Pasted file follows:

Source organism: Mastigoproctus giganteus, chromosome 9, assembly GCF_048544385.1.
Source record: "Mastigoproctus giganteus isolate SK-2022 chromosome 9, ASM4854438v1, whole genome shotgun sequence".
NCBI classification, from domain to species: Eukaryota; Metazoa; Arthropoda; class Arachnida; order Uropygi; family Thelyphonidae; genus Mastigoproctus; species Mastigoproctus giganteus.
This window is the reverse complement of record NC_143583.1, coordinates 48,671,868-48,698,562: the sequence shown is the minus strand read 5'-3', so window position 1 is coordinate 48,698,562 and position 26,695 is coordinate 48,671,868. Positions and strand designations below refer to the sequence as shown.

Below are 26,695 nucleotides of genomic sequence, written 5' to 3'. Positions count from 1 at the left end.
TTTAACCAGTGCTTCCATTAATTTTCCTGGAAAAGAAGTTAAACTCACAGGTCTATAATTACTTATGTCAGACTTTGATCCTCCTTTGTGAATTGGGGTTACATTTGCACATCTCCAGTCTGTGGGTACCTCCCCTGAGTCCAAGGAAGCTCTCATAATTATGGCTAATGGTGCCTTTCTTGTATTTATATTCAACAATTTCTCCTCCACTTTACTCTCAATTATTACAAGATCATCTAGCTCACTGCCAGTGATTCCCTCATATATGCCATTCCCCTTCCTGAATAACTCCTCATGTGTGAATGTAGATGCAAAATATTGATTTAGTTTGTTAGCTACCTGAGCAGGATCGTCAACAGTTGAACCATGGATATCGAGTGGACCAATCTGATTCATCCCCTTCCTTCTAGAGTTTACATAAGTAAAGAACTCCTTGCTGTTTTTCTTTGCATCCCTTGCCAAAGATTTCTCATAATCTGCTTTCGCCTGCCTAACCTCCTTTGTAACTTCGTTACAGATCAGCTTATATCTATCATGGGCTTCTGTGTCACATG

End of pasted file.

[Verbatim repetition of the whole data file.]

Source organism: Mastigoproctus giganteus, chromosome 9, assembly GCF_048544385.1.
Source record: "Mastigoproctus giganteus isolate SK-2022 chromosome 9, ASM4854438v1, whole genome shotgun sequence".
NCBI classification, from domain to species: Eukaryota; Metazoa; Arthropoda; class Arachnida; order Uropygi; family Thelyphonidae; genus Mastigoproctus; species Mastigoproctus giganteus.
This window is the reverse complement of record NC_143583.1, coordinates 48,671,868-48,698,562: the sequence shown is the minus strand read 5'-3', so window position 1 is coordinate 48,698,562 and position 26,695 is coordinate 48,671,868. Positions and strand designations below refer to the sequence as shown.

Below are 26,695 nucleotides of genomic sequence, written 5' to 3'. Positions count from 1 at the left end.
TTTAACCAGTGCTTCCATTAATTTTCCTGGAAAAGAAGTTAAACTCACAGGTCTATAATTACTTATGTCAGACTTTGATCCTCCTTTGTGAATTGGGGTTACATTTGCACATCTCCAGTCTGTGGGTACCTCCCCTGAGTCCAAGGAAGCTCTCATAATTATGGCTAATGGTGCCTTTCTTGTATTTATATTCAACAATTTCTCCTCCACTTTACTCTCAATTATTACAAGATCATCTAGCTCACTGCCAGTGATTCCCTCATATATGCCATTCCCCTTCCTGAATAACTCCTCATGTGTGAATGTAGATGCAAAATATTGATTTAGTTTGTTAGCTACCTGAGCAGGATCGTCAACAGTTGAACCATGGATATCGAGTGGACCAATCTGATTCATCCCCTTCCTTCTAGAGTTTACATAAGTAAAGAACTCCTTGCTGTTTTTCTTTGCATCCCTTGCCAAAGATTTCTCATAATCTGCTTTCGCCTGCCTAACCTCCTTTGTAACTTCGTTACAGATCAGCTTATATCTATCATGGGCTTCTGTGTCACATG